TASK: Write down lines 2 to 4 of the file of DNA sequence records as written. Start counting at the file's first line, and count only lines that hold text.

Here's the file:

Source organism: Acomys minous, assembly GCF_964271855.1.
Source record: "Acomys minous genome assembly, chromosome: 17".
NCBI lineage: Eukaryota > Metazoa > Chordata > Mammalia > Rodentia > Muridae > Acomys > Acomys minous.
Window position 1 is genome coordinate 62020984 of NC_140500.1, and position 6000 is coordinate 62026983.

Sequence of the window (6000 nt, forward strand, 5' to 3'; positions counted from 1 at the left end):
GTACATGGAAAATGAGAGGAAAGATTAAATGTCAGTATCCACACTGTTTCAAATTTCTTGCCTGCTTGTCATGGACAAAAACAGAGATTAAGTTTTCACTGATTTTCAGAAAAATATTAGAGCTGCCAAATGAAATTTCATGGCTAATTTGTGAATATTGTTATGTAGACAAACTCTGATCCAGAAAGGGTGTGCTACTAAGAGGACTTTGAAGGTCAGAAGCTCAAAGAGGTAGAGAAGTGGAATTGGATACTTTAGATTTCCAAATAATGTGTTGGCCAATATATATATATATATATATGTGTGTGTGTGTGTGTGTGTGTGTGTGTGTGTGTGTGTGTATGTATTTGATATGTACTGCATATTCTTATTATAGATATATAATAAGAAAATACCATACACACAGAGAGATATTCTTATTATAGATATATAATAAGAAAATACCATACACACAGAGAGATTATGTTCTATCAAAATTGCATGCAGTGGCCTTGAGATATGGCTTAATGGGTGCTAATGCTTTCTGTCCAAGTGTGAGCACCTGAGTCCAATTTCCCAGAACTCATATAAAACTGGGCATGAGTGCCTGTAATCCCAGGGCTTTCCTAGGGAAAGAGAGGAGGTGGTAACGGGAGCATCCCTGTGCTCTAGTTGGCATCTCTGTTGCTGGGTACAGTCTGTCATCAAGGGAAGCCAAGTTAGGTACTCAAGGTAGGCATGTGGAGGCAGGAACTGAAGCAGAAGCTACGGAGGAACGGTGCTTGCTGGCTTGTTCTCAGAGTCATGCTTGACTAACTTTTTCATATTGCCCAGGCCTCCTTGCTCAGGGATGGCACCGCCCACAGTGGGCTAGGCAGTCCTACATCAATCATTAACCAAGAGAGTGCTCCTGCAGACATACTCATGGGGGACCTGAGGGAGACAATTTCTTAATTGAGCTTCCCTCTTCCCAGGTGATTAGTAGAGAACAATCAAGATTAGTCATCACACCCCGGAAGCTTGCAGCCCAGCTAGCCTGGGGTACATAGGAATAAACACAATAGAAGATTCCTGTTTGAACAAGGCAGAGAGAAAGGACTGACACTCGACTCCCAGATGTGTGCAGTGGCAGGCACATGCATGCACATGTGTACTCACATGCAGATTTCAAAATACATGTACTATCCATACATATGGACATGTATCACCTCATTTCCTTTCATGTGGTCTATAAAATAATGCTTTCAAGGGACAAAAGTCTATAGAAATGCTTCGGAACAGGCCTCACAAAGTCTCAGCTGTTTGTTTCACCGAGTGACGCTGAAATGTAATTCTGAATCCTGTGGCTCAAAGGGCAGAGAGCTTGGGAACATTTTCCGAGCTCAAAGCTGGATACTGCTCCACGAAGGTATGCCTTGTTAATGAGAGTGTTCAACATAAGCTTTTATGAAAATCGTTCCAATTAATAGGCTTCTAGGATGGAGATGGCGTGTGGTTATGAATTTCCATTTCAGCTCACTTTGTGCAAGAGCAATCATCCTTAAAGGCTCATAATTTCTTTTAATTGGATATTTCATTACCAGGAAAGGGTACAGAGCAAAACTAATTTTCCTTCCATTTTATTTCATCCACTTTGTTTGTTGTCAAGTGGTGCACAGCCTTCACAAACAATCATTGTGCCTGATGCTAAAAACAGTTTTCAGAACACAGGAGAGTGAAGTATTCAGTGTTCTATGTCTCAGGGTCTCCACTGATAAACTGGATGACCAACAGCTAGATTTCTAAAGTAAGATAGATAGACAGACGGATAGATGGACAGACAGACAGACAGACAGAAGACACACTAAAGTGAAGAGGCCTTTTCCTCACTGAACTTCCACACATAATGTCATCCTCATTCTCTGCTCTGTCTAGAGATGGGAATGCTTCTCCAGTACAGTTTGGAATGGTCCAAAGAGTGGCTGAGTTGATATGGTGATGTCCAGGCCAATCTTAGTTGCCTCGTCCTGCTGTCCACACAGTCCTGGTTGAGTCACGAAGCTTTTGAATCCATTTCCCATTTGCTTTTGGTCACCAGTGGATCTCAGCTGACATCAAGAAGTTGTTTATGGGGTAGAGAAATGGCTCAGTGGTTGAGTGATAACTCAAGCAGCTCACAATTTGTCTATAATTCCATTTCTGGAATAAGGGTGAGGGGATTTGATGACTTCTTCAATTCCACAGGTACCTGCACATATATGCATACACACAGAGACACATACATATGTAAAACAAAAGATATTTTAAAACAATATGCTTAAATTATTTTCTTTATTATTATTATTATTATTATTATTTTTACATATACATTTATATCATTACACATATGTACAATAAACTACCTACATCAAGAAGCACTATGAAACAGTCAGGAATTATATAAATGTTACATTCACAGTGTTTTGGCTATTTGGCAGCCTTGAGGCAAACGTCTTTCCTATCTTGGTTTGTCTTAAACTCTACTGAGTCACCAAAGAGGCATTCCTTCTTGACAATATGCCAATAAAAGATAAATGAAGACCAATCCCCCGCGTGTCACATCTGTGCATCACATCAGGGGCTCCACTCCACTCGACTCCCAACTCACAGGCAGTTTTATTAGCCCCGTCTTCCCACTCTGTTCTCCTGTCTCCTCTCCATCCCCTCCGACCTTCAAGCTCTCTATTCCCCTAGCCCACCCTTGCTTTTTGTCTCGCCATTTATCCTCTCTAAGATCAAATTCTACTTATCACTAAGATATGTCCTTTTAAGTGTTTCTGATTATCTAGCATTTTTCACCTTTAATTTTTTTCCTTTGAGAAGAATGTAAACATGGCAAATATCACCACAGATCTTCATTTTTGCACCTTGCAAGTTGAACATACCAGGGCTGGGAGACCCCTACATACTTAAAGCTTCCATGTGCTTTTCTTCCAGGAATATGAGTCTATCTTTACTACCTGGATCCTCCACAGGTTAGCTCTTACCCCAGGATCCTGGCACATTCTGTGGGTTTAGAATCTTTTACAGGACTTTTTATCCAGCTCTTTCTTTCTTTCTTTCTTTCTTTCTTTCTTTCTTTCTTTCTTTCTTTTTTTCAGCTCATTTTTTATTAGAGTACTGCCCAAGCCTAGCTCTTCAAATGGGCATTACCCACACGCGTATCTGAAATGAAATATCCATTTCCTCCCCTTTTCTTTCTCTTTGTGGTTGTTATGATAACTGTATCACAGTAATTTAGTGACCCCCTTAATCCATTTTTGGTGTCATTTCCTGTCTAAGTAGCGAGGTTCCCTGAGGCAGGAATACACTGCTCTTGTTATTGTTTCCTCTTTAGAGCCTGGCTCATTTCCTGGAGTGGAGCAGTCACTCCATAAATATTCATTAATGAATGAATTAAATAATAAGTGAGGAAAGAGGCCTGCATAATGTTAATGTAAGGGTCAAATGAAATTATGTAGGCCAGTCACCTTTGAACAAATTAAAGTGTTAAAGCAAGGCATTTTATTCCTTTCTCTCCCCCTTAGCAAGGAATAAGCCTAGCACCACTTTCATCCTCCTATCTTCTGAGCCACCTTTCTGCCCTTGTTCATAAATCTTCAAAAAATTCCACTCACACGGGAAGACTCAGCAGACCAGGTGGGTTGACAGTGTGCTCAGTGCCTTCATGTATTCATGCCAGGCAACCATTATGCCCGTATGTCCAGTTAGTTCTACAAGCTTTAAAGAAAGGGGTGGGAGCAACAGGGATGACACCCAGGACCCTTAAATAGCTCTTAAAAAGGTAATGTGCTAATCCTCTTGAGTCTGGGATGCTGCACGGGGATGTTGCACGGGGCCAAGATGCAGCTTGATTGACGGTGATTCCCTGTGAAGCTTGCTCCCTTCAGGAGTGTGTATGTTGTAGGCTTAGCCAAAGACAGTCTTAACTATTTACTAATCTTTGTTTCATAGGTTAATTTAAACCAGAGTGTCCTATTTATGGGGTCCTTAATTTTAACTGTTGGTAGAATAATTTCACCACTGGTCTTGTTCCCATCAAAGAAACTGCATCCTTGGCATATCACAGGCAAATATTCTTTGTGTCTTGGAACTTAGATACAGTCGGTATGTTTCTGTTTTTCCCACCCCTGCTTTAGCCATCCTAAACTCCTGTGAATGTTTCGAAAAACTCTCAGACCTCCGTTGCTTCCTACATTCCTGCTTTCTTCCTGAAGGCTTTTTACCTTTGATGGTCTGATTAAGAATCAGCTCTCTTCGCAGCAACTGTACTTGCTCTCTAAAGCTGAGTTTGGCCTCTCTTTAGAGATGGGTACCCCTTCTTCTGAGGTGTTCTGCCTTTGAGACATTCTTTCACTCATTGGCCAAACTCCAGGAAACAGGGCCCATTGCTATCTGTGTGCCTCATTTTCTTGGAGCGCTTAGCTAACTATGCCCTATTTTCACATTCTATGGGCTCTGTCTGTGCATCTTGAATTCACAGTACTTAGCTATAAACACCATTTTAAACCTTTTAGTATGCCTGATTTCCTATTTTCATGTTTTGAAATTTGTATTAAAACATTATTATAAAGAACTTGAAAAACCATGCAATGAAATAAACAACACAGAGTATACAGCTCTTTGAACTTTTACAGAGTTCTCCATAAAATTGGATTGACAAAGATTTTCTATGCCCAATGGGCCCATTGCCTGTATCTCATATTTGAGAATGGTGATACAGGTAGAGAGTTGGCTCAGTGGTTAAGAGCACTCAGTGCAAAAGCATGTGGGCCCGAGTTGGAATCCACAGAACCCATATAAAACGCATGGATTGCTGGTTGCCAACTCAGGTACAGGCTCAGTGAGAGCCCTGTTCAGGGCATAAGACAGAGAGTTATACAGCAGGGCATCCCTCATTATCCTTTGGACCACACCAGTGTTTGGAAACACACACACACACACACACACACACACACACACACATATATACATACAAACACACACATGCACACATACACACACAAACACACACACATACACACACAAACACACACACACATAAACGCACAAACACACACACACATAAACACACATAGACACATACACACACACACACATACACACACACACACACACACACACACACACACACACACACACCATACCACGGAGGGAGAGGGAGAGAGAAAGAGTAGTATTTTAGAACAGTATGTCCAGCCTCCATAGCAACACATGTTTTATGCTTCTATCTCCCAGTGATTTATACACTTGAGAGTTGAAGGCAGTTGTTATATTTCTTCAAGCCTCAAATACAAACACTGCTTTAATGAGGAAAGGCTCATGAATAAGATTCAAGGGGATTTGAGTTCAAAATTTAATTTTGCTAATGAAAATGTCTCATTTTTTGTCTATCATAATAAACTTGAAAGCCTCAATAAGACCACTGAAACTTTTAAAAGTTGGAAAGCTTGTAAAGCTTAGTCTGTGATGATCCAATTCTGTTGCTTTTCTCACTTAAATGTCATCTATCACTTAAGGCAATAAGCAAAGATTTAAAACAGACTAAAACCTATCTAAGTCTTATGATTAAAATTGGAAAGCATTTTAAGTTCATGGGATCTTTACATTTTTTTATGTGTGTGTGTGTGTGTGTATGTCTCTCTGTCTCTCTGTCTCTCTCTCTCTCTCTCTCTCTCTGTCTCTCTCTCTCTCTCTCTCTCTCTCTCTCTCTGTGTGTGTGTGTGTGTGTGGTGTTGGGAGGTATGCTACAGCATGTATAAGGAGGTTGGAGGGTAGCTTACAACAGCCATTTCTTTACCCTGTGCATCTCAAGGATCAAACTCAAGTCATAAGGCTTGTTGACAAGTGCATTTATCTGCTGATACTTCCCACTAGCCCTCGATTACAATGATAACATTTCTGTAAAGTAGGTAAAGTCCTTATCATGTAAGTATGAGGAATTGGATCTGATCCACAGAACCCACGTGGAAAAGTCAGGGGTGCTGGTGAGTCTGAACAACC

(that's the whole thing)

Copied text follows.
Source record: "Acomys minous genome assembly, chromosome: 17".
NCBI lineage: Eukaryota > Metazoa > Chordata > Mammalia > Rodentia > Muridae > Acomys > Acomys minous.
Window position 1 is genome coordinate 62020984 of NC_140500.1, and position 6000 is coordinate 62026983.